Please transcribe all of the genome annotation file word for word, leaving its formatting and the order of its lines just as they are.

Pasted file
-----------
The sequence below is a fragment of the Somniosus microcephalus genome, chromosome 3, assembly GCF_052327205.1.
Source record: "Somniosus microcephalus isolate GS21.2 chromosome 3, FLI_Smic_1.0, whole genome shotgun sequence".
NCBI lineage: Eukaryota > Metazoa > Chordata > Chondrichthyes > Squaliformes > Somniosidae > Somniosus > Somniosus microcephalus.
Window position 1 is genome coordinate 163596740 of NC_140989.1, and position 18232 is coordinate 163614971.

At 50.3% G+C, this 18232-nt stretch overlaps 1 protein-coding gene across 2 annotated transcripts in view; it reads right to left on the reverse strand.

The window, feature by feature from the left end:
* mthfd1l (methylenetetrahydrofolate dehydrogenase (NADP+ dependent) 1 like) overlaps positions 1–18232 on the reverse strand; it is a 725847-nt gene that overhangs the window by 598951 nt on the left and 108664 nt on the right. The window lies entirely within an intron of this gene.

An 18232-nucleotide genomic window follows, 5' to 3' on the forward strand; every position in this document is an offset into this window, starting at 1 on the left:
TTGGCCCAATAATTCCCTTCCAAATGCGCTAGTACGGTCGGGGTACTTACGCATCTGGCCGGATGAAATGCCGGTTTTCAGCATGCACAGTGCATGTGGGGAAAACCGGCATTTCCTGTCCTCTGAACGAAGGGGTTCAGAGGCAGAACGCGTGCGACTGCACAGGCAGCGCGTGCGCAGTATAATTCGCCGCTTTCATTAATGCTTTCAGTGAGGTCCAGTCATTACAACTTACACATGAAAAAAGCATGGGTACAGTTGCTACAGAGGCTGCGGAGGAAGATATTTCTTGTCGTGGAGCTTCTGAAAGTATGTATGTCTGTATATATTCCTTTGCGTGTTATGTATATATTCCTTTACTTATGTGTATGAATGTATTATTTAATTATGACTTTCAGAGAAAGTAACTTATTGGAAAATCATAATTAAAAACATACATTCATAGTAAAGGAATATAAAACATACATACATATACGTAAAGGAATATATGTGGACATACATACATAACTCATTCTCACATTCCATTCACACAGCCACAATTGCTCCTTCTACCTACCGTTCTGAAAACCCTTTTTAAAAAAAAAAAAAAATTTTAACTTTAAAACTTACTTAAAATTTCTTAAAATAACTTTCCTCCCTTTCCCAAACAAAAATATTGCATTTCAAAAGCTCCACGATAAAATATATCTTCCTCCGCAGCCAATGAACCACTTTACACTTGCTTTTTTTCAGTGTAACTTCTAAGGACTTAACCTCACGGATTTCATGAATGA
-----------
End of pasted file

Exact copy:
The sequence below is a fragment of the Somniosus microcephalus genome, chromosome 3, assembly GCF_052327205.1.
Source record: "Somniosus microcephalus isolate GS21.2 chromosome 3, FLI_Smic_1.0, whole genome shotgun sequence".
NCBI lineage: Eukaryota > Metazoa > Chordata > Chondrichthyes > Squaliformes > Somniosidae > Somniosus > Somniosus microcephalus.
Window position 1 is genome coordinate 163596740 of NC_140989.1, and position 18232 is coordinate 163614971.

At 50.3% G+C, this 18232-nt stretch overlaps 1 protein-coding gene across 2 annotated transcripts in view; it reads right to left on the reverse strand.

The window, feature by feature from the left end:
* mthfd1l (methylenetetrahydrofolate dehydrogenase (NADP+ dependent) 1 like) overlaps positions 1–18232 on the reverse strand; it is a 725847-nt gene that overhangs the window by 598951 nt on the left and 108664 nt on the right. The window lies entirely within an intron of this gene.

An 18232-nucleotide genomic window follows, 5' to 3' on the forward strand; every position in this document is an offset into this window, starting at 1 on the left:
TTGGCCCAATAATTCCCTTCCAAATGCGCTAGTACGGTCGGGGTACTTACGCATCTGGCCGGATGAAATGCCGGTTTTCAGCATGCACAGTGCATGTGGGGAAAACCGGCATTTCCTGTCCTCTGAACGAAGGGGTTCAGAGGCAGAACGCGTGCGACTGCACAGGCAGCGCGTGCGCAGTATAATTCGCCGCTTTCATTAATGCTTTCAGTGAGGTCCAGTCATTACAACTTACACATGAAAAAAGCATGGGTACAGTTGCTACAGAGGCTGCGGAGGAAGATATTTCTTGTCGTGGAGCTTCTGAAAGTATGTATGTCTGTATATATTCCTTTGCGTGTTATGTATATATTCCTTTACTTATGTGTATGAATGTATTATTTAATTATGACTTTCAGAGAAAGTAACTTATTGGAAAATCATAATTAAAAACATACATTCATAGTAAAGGAATATAAAACATACATACATATACGTAAAGGAATATATGTGGACATACATACATAACTCATTCTCACATTCCATTCACACAGCCACAATTGCTCCTTCTACCTACCGTTCTGAAAACCCTTTTTAAAAAAAAAAAAAAATTTTAACTTTAAAACTTACTTAAAATTTCTTAAAATAACTTTCCTCCCTTTCCCAAACAAAAATATTGCATTTCAAAAGCTCCACGATAAAATATATCTTCCTCCGCAGCCAATGAACCACTTTACACTTGCTTTTTTTCAGTGTAACTTCTAAGGACTTAACCTCACGGATTTCATGAATGA